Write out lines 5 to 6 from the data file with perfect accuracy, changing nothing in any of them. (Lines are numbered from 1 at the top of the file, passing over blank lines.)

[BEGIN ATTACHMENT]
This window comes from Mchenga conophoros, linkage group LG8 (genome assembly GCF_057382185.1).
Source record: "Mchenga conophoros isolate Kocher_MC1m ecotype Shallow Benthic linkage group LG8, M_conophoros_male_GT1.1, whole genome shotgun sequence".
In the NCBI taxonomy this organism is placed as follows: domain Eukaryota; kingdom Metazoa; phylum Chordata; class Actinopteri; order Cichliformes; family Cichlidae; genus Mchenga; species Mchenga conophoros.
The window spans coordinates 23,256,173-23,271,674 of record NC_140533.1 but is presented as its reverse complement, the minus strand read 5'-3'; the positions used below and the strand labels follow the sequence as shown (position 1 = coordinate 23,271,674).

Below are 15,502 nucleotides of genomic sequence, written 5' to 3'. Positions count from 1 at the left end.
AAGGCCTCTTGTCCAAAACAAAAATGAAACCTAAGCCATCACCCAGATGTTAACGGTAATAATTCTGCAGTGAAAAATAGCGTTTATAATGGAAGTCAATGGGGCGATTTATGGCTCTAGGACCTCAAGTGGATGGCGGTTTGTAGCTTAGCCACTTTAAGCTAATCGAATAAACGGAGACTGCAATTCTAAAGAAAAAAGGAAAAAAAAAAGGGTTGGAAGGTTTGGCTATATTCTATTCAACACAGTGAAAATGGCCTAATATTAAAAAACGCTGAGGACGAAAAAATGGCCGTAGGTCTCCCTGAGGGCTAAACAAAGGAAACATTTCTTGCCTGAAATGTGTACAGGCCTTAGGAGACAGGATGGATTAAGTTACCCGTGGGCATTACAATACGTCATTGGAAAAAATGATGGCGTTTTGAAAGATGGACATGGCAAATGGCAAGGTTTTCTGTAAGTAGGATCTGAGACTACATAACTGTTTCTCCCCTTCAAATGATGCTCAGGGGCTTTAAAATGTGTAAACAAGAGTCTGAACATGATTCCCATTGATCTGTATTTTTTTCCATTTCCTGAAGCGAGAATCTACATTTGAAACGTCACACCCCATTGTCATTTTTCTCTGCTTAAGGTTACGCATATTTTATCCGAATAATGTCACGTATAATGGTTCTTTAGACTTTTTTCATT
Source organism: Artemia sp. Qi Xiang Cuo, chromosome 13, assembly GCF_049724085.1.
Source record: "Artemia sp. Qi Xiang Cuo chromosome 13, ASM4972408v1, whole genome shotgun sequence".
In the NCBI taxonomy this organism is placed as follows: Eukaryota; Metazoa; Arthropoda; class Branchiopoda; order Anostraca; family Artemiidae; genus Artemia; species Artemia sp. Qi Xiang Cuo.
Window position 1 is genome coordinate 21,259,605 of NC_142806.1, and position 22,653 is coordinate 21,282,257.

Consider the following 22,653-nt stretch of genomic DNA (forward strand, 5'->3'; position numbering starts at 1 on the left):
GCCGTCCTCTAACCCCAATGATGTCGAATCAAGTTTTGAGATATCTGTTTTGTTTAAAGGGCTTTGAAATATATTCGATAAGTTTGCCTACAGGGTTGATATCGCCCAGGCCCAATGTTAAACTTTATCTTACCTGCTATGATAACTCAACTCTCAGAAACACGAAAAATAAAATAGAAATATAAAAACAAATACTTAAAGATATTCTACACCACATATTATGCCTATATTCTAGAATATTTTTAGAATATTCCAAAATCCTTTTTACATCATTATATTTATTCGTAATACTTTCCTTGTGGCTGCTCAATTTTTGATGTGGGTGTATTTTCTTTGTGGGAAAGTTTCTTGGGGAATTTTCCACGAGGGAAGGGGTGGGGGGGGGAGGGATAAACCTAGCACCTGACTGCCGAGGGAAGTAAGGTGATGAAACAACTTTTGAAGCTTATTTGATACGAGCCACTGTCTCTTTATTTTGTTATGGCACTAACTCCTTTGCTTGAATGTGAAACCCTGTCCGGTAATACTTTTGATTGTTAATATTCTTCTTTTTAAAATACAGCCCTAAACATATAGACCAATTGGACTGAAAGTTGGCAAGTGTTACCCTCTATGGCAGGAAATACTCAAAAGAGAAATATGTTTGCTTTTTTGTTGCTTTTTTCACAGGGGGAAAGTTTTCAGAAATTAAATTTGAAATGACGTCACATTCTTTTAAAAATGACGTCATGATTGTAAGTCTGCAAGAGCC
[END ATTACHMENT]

Below are 15,502 nucleotides of genomic sequence, written 5' to 3'. Positions count from 1 at the left end.
AAGGCCTCTTGTCCAAAACAAAAATGAAACCTAAGCCATCACCCAGATGTTAACGGTAATAATTCTGCAGTGAAAAATAGCGTTTATAATGGAAGTCAATGGGGCGATTTATGGCTCTAGGACCTCAAGTGGATGGCGGTTTGTAGCTTAGCCACTTTAAGCTAATCGAATAAACGGAGACTGCAATTCTAAAGAAAAAAGGAAAAAAAAAAGGGTTGGAAGGTTTGGCTATATTCTATTCAACACAGTGAAAATGGCCTAATATTAAAAAACGCTGAGGACGAAAAAATGGCCGTAGGTCTCCCTGAGGGCTAAACAAAGGAAACATTTCTTGCCTGAAATGTGTACAGGCCTTAGGAGACAGGATGGATTAAGTTACCCGTGGGCATTACAATACGTCATTGGAAAAAATGATGGCGTTTTGAAAGATGGACATGGCAAATGGCAAGGTTTTCTGTAAGTAGGATCTGAGACTACATAACTGTTTCTCCCCTTCAAATGATGCTCAGGGGCTTTAAAATGTGTAAACAAGAGTCTGAACATGATTCCCATTGATCTGTATTTTTTTCCATTTCCTGAAGCGAGAATCTACATTTGAAACGTCACACCCCATTGTCATTTTTCTCTGCTTAAGGTTACGCATATTTTATCCGAATAATGTCACGTATAATGGTTCTTTAGACTTTTTTCATT